Bahrain Center for Human Rights expresses its deep grave due to the crackdown led by the regime in Bahrain against anyone expressing his/her views demanding freedom, democracy and human rights, this time it affected the employees of both Ministry of Interior and Ministry of Defense which are chaired by members of the ruling family. The authorities have killed, arrested, and demobilized large numbers of their employees, BCHR has documented more than 248 cases.
Since decades Bahrain’s regime practiced the policy of sectarian discrimination in the military, in the Ministry of Interior, Ministry of Defense and any other military institutions. Since the seventies and after the independence of Bahrain, the Bahraini authority led a sectarian discrimination and marginalization campaign conduce to separate and imprison large number of military personnel, this discrimination against Shiite in these institutions continued until this day, reaching its peak in last March, through murdering, imprisonment and torturing lots of Shiites working in the police and the army. To fill this void in the military institutions, Bahrain’s regime employs foreign forces in the security forces and the army.
Since Monday, February 14, 2011 peaceful demonstrations inspired by the Arab spring in Tunisia and Egypt broke out in Bahrain, and many workers at the military stood side by side with the rest of the people demanding freedom, political and civil rights guaranteed by the international human rights covenants as well as the Constitution of Kingdom of Bahrain. Thursday, February 17, forces launched a surprised attack on the peaceful protestors at the Pearl Square in the early morning hours. This sparked an outrage among Bahraini people of all sects, affiliations and orientations, protests promoted Bahrain’s Crown Prince Salman bin Hamad Al Khalifa, to appear on the official TV trying to ease the demonstration and announced that every citizen has the right to express his opinion peacefully.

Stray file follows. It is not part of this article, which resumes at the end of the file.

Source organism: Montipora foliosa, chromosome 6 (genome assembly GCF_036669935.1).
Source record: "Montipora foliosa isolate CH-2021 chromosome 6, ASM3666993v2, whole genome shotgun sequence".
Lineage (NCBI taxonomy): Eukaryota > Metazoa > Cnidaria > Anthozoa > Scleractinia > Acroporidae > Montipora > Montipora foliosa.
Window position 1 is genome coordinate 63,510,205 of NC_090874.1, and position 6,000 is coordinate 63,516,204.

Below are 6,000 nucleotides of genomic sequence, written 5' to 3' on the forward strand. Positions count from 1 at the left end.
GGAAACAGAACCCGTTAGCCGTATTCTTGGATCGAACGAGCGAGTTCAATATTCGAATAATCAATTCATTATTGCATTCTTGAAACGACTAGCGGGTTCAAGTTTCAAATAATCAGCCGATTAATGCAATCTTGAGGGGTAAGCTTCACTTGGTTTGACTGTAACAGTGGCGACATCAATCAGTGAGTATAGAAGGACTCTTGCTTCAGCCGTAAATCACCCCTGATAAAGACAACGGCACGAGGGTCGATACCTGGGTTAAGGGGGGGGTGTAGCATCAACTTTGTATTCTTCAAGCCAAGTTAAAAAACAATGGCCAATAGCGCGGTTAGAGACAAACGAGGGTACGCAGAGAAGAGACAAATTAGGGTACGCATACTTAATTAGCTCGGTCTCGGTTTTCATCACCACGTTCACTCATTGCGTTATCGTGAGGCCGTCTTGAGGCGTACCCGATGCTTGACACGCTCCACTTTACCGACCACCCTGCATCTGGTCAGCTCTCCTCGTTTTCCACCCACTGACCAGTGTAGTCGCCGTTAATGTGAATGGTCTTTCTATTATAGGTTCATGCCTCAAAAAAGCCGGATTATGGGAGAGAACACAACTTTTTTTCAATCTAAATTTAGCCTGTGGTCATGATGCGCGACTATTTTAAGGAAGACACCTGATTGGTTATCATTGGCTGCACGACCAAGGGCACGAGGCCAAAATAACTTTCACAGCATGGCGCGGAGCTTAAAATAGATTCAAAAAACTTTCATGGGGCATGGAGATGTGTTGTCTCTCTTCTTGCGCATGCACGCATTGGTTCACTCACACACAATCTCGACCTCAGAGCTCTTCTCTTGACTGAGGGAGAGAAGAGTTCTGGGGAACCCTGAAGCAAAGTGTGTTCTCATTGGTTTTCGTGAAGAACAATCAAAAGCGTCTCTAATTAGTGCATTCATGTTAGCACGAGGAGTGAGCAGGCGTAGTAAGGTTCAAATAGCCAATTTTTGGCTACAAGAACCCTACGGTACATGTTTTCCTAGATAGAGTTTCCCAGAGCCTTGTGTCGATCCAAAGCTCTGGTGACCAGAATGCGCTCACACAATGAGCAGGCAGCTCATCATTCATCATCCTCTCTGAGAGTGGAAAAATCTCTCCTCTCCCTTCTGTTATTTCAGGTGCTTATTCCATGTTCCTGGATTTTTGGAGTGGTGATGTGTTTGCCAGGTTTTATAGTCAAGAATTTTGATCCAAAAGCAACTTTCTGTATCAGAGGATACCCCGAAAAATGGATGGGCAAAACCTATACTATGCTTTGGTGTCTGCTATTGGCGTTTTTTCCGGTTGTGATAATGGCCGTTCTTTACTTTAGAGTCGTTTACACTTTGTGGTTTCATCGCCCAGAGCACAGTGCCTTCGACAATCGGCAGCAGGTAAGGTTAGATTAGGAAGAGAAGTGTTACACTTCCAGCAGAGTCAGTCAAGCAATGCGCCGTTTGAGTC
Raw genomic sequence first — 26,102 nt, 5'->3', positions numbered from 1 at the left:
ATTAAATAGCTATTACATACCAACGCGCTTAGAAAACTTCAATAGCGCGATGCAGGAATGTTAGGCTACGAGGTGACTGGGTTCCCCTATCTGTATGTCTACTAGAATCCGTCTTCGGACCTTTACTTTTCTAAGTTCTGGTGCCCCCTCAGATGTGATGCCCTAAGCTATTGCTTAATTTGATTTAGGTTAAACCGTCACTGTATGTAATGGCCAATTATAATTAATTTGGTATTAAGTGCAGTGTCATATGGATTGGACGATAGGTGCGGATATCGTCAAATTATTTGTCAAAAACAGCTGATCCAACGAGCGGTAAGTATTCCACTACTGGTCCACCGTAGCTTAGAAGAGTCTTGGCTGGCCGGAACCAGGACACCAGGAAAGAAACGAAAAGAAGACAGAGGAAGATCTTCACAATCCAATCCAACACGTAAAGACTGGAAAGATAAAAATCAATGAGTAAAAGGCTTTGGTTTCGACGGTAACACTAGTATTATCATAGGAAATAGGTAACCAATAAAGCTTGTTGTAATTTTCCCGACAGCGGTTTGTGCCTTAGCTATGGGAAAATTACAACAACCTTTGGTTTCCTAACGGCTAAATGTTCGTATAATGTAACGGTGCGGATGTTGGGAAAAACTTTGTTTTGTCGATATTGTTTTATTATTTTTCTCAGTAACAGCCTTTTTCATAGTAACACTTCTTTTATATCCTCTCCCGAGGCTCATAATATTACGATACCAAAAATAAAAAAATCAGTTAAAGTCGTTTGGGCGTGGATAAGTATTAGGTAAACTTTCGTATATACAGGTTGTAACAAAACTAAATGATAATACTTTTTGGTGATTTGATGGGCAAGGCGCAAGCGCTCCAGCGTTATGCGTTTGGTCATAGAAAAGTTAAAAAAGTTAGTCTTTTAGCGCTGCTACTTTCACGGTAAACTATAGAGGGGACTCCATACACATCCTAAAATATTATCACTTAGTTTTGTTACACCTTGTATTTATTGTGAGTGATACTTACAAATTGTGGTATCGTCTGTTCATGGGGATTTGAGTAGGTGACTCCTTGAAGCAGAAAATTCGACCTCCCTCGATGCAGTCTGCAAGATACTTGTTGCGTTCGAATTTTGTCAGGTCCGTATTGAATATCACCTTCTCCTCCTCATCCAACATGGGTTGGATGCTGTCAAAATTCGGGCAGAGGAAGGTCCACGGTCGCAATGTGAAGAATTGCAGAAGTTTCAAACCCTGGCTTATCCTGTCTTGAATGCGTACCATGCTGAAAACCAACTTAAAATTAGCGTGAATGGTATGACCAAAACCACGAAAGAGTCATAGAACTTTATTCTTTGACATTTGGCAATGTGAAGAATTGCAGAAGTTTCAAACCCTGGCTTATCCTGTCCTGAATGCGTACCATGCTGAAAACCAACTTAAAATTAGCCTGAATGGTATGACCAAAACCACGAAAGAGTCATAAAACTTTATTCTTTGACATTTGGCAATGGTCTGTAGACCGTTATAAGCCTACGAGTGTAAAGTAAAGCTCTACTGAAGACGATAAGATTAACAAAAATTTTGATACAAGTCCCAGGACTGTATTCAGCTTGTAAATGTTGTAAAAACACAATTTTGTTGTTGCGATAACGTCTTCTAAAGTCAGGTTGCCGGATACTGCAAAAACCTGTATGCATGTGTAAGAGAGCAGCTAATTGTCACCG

Friday, March 20, 2011 Jawad Shamlan’s family received a phone call from the Ministry of Interior stating Jawad’s death in mysterious circumstances . Shamlan used to work at Al khamis police station, that day he had delayed from the usual time, his family tried to contact him several times on his mobile but with no avail. Until someone answered the frequent calls saying that your son was killed.
The family received the corpse on the second day; Signs of live bullets appeared on his legs and stomach also, a sharp stab in his back .
Another military officer was killed Abdulaziz Jumaa Ayad, under torture with electric shocks in prison after being arrested by who thought they were military. On March 13, Ayad who works at Bahrain Defense Force disappeared and lost contact with his family, after days of his last phone call informing his family that he refused to be in the sniper squad to quell protests. March 24, an official at the military hospital called his family informing them with his death, later they found that he was killed under torture and electrocution and he was killed at March 17 according to the medical report, a week before his family was informed of his death. After that, the military hospital refused to hand over the corpse in an ambulance as it is common, but asked the family to take the body in their car.
On Wednesday, 16-3-2011, S.S a military officer at Bahrain defense forces got arrested after investigating him about pictures he took with his friends. He was transferred to a place where nearly thirty masked civilians stripped him of his cloths and started beating and torturing him continuously using rubber cables and metals, they cursed him and his sectarian beliefs. On Thursday, March 17, they unmasked him and unscrewed the restrictions after threatening him; he was forced to sign a pledge without knowing its content, and then they asked him to forget what happened and not talk about it to anyone or it will be repeated. On 17-7-2011, S.S received his dismissal out of the military service without knowing the reasons.